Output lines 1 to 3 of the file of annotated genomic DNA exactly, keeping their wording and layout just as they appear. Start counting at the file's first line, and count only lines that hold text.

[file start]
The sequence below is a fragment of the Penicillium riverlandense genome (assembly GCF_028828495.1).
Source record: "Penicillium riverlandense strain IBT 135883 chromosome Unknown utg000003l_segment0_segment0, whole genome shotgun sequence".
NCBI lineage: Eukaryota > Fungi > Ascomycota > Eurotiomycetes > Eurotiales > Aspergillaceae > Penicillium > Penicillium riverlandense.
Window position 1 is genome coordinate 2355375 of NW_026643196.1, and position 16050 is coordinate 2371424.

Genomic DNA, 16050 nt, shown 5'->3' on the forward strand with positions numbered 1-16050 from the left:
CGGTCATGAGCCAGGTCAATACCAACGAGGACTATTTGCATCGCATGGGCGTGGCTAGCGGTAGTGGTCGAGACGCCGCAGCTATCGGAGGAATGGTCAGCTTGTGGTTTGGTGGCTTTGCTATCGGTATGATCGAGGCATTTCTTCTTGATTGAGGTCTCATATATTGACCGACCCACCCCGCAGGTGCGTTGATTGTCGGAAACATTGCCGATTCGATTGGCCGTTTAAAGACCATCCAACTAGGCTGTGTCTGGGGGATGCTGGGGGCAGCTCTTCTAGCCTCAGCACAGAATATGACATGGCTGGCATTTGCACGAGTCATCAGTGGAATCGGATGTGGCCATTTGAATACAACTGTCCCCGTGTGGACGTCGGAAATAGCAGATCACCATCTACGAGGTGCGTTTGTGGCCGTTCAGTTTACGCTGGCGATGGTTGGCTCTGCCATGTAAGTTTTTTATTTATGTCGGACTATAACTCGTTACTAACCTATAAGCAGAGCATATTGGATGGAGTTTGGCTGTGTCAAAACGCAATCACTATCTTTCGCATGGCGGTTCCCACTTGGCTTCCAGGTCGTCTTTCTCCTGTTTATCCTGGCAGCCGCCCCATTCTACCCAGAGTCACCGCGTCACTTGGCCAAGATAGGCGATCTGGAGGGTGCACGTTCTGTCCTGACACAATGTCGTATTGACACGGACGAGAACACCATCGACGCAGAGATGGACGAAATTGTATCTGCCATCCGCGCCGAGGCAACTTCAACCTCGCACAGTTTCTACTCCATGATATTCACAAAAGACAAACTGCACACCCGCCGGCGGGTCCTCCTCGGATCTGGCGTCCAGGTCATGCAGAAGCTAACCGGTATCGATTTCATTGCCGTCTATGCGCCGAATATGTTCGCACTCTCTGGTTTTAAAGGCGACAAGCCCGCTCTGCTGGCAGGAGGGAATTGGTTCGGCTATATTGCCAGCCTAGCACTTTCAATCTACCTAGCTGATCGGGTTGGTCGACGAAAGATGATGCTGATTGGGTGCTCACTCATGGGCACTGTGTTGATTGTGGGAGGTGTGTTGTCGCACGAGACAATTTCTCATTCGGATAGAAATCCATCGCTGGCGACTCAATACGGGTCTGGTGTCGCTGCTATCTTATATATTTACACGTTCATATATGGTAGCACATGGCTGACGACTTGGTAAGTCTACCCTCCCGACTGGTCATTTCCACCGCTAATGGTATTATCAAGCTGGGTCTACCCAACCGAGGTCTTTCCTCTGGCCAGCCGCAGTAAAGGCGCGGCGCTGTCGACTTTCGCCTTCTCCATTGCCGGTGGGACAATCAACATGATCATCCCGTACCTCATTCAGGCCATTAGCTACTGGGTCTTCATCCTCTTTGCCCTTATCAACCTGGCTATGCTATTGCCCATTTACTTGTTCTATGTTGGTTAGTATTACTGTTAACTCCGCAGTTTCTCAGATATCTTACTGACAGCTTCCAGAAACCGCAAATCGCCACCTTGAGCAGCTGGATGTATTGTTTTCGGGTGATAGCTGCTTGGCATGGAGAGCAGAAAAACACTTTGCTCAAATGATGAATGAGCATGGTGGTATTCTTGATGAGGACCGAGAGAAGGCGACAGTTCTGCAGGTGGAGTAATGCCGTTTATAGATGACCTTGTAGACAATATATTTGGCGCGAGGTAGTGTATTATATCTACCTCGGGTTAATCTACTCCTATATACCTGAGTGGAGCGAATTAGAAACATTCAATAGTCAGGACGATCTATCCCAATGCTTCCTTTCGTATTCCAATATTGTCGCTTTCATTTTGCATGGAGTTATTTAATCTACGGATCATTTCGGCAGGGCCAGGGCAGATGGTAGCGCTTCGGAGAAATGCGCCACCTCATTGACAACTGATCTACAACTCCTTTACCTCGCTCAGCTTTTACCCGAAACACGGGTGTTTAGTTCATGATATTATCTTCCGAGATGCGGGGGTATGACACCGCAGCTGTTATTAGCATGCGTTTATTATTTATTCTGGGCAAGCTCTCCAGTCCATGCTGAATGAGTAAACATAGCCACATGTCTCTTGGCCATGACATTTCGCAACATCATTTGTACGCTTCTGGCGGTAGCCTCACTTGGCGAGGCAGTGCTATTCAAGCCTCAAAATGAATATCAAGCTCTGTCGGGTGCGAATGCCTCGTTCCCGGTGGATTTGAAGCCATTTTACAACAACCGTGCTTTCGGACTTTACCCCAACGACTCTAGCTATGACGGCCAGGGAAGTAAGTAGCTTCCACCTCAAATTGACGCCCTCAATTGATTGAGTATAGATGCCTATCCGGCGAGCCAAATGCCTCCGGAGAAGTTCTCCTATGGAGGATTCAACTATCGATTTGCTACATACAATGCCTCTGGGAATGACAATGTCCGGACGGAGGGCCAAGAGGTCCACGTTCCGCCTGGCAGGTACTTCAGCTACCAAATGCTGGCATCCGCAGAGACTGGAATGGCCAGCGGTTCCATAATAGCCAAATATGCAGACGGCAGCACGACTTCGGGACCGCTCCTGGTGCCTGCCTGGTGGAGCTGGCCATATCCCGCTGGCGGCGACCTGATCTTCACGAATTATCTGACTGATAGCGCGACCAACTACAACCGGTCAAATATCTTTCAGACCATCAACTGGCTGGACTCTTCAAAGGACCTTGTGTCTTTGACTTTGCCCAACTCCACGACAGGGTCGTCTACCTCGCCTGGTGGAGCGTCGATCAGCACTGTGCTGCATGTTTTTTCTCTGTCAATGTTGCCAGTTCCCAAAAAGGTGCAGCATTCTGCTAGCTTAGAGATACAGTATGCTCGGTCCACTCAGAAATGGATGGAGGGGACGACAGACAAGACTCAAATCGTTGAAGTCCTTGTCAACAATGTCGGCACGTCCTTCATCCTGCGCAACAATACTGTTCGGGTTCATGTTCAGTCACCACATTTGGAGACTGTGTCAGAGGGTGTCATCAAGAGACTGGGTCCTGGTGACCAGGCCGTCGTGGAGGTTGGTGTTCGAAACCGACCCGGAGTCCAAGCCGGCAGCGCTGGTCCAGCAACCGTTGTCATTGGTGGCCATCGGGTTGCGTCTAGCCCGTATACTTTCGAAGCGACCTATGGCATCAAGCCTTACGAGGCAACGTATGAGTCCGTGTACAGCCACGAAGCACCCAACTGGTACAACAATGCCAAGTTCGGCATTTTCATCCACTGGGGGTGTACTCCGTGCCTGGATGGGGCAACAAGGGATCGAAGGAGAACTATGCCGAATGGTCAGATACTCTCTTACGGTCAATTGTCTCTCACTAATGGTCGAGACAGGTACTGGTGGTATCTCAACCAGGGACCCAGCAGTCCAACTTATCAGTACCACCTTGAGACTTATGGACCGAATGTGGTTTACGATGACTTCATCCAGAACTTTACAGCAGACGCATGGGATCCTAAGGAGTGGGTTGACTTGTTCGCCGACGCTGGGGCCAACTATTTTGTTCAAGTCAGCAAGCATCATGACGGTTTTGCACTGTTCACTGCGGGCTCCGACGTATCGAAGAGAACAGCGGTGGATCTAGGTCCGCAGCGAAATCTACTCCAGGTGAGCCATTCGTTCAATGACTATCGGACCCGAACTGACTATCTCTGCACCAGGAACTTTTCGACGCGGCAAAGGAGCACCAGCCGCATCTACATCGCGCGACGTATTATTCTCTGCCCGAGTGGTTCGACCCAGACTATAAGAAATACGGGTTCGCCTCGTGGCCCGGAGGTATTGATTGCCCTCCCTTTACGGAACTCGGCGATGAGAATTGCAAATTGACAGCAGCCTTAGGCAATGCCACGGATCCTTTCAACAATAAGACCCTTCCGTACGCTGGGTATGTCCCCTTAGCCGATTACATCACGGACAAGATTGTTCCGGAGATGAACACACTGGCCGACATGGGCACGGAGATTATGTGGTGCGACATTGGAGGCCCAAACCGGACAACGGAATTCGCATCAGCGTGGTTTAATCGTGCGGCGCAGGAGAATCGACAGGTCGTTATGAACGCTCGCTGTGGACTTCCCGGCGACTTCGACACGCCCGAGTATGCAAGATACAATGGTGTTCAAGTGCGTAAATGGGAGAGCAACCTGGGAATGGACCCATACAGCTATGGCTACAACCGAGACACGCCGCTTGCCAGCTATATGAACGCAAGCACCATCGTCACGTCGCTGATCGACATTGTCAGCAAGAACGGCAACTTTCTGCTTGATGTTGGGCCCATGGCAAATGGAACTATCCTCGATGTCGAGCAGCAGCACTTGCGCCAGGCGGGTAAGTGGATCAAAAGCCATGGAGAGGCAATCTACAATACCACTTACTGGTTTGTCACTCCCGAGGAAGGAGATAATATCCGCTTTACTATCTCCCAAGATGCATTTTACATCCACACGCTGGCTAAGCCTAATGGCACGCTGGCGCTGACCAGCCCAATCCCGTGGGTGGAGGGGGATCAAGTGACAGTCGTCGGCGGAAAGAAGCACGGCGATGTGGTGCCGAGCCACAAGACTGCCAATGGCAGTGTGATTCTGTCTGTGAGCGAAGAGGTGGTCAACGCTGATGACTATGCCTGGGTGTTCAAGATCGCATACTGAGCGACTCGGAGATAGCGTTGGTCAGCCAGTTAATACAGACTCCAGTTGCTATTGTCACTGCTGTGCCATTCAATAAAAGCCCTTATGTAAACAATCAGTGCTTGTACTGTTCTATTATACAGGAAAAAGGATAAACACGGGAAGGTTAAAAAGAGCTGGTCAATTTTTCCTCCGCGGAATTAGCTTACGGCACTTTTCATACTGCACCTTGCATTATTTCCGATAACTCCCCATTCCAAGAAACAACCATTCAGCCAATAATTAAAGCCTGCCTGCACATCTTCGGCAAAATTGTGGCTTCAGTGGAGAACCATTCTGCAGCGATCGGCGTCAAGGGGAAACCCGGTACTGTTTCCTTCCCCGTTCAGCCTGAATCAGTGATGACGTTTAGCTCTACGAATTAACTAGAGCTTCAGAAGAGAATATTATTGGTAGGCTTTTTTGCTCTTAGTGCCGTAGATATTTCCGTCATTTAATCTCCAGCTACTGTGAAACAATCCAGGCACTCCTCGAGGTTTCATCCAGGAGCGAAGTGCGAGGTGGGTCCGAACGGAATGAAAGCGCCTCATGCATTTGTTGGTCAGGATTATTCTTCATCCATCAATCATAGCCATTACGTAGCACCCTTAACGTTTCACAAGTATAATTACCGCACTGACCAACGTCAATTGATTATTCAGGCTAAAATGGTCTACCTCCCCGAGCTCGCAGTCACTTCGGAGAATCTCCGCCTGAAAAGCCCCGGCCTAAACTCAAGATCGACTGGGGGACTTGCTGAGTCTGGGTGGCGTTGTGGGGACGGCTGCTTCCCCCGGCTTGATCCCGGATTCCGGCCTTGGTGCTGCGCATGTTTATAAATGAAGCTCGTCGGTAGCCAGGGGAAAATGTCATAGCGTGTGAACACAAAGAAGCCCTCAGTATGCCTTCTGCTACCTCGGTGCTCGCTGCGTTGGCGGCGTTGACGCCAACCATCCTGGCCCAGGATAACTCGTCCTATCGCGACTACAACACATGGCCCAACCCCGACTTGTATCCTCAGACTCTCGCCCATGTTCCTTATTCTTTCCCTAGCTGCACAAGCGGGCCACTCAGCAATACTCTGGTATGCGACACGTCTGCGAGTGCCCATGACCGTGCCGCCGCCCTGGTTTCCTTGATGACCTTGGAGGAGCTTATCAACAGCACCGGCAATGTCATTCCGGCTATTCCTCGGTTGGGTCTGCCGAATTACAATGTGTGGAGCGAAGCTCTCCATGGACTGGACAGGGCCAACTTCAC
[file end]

The sequence below is a fragment of the Penicillium riverlandense genome (assembly GCF_028828495.1).
Source record: "Penicillium riverlandense strain IBT 135883 chromosome Unknown utg000003l_segment0_segment0, whole genome shotgun sequence".
NCBI lineage: Eukaryota > Fungi > Ascomycota > Eurotiomycetes > Eurotiales > Aspergillaceae > Penicillium > Penicillium riverlandense.